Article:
Brad: So anyways, so these … even earthworms in your gardens are also non-native, but they do perform a benefit. These new earthworms, they don’t do the same kind of burrowing. They don’t burrow vertically into the soil. They’re not really good at mixing nutrients or mixing soil. They do all their work in the upper few centimeters of soil, or even above the soil within whatever organic layer you might have in your garden. And so, and they turn over, they eat the organic layer, whether it’s leaves or mulch, decomposing wood, they eat it really quickly, especially when they get to high numbers later this summer. And they turn it over so fast that they release all those nutrients really quickly, like a quick-release fertilizer.
And it’s often two things happen. One is they release it so fast and they’re not mixing that nutrients back into the soil. And so it’s often lost through heavy rain events or just not available to the roots, which are lower in the soil. And they’re often doing most of their work later in the summer, when really plant growth isn’t kind of the main thing that plants are doing. They’re thinking more of storing nutrients for the winter if they’re perennials. And so it’s sort of a … there’s a bit of a mismatch in terms of timing as well.
Margaret: Out of sync. Really out of sync.
Margaret: And they kind of reduce the soil to almost like … I don’t know, it’s like a … as you say, they take out all the organic matter. So I’ve read these reports in Great Lake Forest and in the Smokey Mountains and places, natural areas, where they talk about “tree root gingivitis,” where the roots of the trees can’t even get ahold and stay-
Margaret: You know, the soil is being so degraded. [Above, a chart from Wisconsin Department of Natural Resources on the impact on forest soils and ecosystems.]
Brad: Yup. I was going to say in highly degraded areas you’ll see tree roots that are above the soil. You can actually see the roots.
Brad: They’re not actually … because all that organic layer has been removed, so you’re down to mineral soil. It’s problematic.
Margaret: So I’ll link with the transcript of this conversation that we’re having today to our previous one that has more in-depth, sort of the biology and so forth of these worms. But I saw a map on, I think it was like maybe Oregon State University’s website, I’m not sure, that showed what states are affected. And I was curious, it didn’t say what date it was or whatever. I wondered how wide-ranging is the impact of these worms now? And there’s two genera, are they from two different genus of worms, is that what’s going on?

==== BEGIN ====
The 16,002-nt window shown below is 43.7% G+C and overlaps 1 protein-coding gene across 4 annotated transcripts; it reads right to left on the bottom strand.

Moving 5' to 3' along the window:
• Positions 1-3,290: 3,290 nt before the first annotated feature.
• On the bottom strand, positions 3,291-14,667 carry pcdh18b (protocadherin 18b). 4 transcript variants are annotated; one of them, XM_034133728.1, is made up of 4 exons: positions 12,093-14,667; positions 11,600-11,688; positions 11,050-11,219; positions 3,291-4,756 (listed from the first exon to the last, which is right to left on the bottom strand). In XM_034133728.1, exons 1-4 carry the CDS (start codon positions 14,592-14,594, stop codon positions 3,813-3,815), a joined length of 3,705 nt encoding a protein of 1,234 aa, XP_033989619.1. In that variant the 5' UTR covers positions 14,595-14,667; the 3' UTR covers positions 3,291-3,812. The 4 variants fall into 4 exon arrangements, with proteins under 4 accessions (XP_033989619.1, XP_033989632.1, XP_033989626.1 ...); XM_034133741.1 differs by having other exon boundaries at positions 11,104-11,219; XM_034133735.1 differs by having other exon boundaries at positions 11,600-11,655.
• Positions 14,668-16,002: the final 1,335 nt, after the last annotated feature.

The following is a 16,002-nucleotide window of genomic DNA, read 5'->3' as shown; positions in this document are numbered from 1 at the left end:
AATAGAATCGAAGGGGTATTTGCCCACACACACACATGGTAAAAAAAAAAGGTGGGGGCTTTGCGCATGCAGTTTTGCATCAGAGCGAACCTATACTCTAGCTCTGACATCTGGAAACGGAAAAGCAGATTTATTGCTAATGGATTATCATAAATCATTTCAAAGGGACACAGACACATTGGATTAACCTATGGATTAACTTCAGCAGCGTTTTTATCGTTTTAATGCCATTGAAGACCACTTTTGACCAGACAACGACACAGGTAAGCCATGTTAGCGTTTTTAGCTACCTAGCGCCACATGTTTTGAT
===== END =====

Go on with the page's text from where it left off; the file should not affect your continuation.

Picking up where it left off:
Brad: Yes. There’s I think we have confirmed around 17 species of what are called pheretimoid earthworms, which are these Asian earthworms. And there’s many different genera. We have primarily two, I believe. So Amynthas is kind of the large genus with many species that we have in the U.S., or actually North America. And then there’s one called Metaphire, which as far as I know, we only have one species of Metaphire here in North America.
Brad: And there’s kind of this invasion happening, it’s a co-invasion with three main species. And the three species are Amynthas agrestis, Amynthas tokioensis, and Metaphire hilgendorfi. And that’s getting kind of technical, but they all live in the same area of soil. They’re all functionally kind of the same.
They do the same kind of things in the soil. They’re just different sizes and they can often exist in different abundances. But we’re learning, we’re trying to learn more about if there are differences in terms of how they affect the environment based on their size or feeding behavior.
Margaret: Yes. So in this map that I saw, it had these states colored in a particular color where they are present, and again, I don’t know that … it didn’t have a date and I just couldn’t trace the origin of it, and it seemed like there was the Eastern part of the United States a lot, the Midwest a concentration. And Nebraska I read about, and in Nebraska … it seemed like it was in a lot of different places. So I don’t know how widespread we think it is at this point.